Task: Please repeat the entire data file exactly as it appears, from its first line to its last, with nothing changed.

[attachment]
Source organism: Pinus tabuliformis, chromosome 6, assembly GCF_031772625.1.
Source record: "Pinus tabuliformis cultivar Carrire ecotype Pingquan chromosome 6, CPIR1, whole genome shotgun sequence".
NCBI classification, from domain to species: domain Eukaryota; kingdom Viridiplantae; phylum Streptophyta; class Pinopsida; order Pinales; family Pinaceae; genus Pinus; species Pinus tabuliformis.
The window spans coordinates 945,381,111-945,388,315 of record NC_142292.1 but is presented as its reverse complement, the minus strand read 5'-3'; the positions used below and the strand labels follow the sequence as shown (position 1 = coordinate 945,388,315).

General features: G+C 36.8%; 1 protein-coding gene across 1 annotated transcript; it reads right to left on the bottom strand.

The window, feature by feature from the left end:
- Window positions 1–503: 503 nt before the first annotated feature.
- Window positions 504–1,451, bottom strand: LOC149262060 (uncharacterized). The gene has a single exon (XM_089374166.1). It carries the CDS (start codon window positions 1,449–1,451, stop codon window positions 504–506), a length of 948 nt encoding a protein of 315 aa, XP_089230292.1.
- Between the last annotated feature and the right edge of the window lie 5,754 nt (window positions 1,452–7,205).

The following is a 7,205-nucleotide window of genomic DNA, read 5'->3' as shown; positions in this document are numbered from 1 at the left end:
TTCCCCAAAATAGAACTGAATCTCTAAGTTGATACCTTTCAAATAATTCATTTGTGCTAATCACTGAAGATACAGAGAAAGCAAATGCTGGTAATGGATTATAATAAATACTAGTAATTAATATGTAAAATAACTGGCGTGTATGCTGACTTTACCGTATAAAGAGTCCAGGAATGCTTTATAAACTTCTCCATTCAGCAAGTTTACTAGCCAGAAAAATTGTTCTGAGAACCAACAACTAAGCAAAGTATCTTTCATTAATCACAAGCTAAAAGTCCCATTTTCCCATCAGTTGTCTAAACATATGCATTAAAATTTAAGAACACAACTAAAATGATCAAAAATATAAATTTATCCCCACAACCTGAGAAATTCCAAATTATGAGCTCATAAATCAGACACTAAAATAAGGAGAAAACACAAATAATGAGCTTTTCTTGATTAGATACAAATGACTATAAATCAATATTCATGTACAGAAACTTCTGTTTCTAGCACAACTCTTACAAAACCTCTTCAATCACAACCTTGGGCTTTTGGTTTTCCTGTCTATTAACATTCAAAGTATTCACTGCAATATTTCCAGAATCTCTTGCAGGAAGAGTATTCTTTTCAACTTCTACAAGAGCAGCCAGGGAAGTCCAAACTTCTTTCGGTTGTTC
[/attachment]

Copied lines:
Source organism: Pinus tabuliformis, chromosome 6, assembly GCF_031772625.1.
Source record: "Pinus tabuliformis cultivar Carrire ecotype Pingquan chromosome 6, CPIR1, whole genome shotgun sequence".
NCBI classification, from domain to species: domain Eukaryota; kingdom Viridiplantae; phylum Streptophyta; class Pinopsida; order Pinales; family Pinaceae; genus Pinus; species Pinus tabuliformis.
The window spans coordinates 945,381,111-945,388,315 of record NC_142292.1 but is presented as its reverse complement, the minus strand read 5'-3'; the positions used below and the strand labels follow the sequence as shown (position 1 = coordinate 945,388,315).

General features: G+C 36.8%; 1 protein-coding gene across 1 annotated transcript; it reads right to left on the bottom strand.

The window, feature by feature from the left end:
- Window positions 1–503: 503 nt before the first annotated feature.
- Window positions 504–1,451, bottom strand: LOC149262060 (uncharacterized). The gene has a single exon (XM_089374166.1). It carries the CDS (start codon window positions 1,449–1,451, stop codon window positions 504–506), a length of 948 nt encoding a protein of 315 aa, XP_089230292.1.
- Between the last annotated feature and the right edge of the window lie 5,754 nt (window positions 1,452–7,205).

The following is a 7,205-nucleotide window of genomic DNA, read 5'->3' as shown; positions in this document are numbered from 1 at the left end:
TTCCCCAAAATAGAACTGAATCTCTAAGTTGATACCTTTCAAATAATTCATTTGTGCTAATCACTGAAGATACAGAGAAAGCAAATGCTGGTAATGGATTATAATAAATACTAGTAATTAATATGTAAAATAACTGGCGTGTATGCTGACTTTACCGTATAAAGAGTCCAGGAATGCTTTATAAACTTCTCCATTCAGCAAGTTTACTAGCCAGAAAAATTGTTCTGAGAACCAACAACTAAGCAAAGTATCTTTCATTAATCACAAGCTAAAAGTCCCATTTTCCCATCAGTTGTCTAAACATATGCATTAAAATTTAAGAACACAACTAAAATGATCAAAAATATAAATTTATCCCCACAACCTGAGAAATTCCAAATTATGAGCTCATAAATCAGACACTAAAATAAGGAGAAAACACAAATAATGAGCTTTTCTTGATTAGATACAAATGACTATAAATCAATATTCATGTACAGAAACTTCTGTTTCTAGCACAACTCTTACAAAACCTCTTCAATCACAACCTTGGGCTTTTGGTTTTCCTGTCTATTAACATTCAAAGTATTCACTGCAATATTTCCAGAATCTCTTGCAGGAAGAGTATTCTTTTCAACTTCTACAAGAGCAGCCAGGGAAGTCCAAACTTCTTTCGGTTGTTC